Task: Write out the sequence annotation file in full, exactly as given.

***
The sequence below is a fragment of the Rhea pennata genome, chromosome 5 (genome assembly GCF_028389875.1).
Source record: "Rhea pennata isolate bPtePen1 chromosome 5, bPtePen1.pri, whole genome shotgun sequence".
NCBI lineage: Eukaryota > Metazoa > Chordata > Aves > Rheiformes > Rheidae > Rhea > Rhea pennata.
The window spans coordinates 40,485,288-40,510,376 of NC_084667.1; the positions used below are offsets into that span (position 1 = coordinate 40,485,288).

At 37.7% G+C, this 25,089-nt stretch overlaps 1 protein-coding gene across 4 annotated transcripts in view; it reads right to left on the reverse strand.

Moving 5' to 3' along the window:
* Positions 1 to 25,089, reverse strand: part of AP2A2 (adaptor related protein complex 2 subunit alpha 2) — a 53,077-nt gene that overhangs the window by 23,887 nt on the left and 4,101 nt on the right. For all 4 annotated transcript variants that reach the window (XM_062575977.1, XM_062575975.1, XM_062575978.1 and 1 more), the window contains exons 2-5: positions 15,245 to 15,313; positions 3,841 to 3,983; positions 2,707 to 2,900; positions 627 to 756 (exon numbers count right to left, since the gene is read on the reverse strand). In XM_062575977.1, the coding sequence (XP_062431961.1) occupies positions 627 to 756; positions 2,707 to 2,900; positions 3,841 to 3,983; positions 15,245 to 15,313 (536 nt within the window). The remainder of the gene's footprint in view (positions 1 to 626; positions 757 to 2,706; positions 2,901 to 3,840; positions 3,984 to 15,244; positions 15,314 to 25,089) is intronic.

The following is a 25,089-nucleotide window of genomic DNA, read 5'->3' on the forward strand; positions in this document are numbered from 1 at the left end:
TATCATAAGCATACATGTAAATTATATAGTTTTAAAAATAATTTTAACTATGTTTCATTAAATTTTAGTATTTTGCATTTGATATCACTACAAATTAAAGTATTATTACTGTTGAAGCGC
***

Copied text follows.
The sequence below is a fragment of the Rhea pennata genome, chromosome 5 (genome assembly GCF_028389875.1).
Source record: "Rhea pennata isolate bPtePen1 chromosome 5, bPtePen1.pri, whole genome shotgun sequence".
NCBI lineage: Eukaryota > Metazoa > Chordata > Aves > Rheiformes > Rheidae > Rhea > Rhea pennata.
The window spans coordinates 40,485,288-40,510,376 of NC_084667.1; the positions used below are offsets into that span (position 1 = coordinate 40,485,288).

At 37.7% G+C, this 25,089-nt stretch overlaps 1 protein-coding gene across 4 annotated transcripts in view; it reads right to left on the reverse strand.

Moving 5' to 3' along the window:
* Positions 1 to 25,089, reverse strand: part of AP2A2 (adaptor related protein complex 2 subunit alpha 2) — a 53,077-nt gene that overhangs the window by 23,887 nt on the left and 4,101 nt on the right. For all 4 annotated transcript variants that reach the window (XM_062575977.1, XM_062575975.1, XM_062575978.1 and 1 more), the window contains exons 2-5: positions 15,245 to 15,313; positions 3,841 to 3,983; positions 2,707 to 2,900; positions 627 to 756 (exon numbers count right to left, since the gene is read on the reverse strand). In XM_062575977.1, the coding sequence (XP_062431961.1) occupies positions 627 to 756; positions 2,707 to 2,900; positions 3,841 to 3,983; positions 15,245 to 15,313 (536 nt within the window). The remainder of the gene's footprint in view (positions 1 to 626; positions 757 to 2,706; positions 2,901 to 3,840; positions 3,984 to 15,244; positions 15,314 to 25,089) is intronic.

The following is a 25,089-nucleotide window of genomic DNA, read 5'->3' on the forward strand; positions in this document are numbered from 1 at the left end:
TATCATAAGCATACATGTAAATTATATAGTTTTAAAAATAATTTTAACTATGTTTCATTAAATTTTAGTATTTTGCATTTGATATCACTACAAATTAAAGTATTATTACTGTTGAAGCGC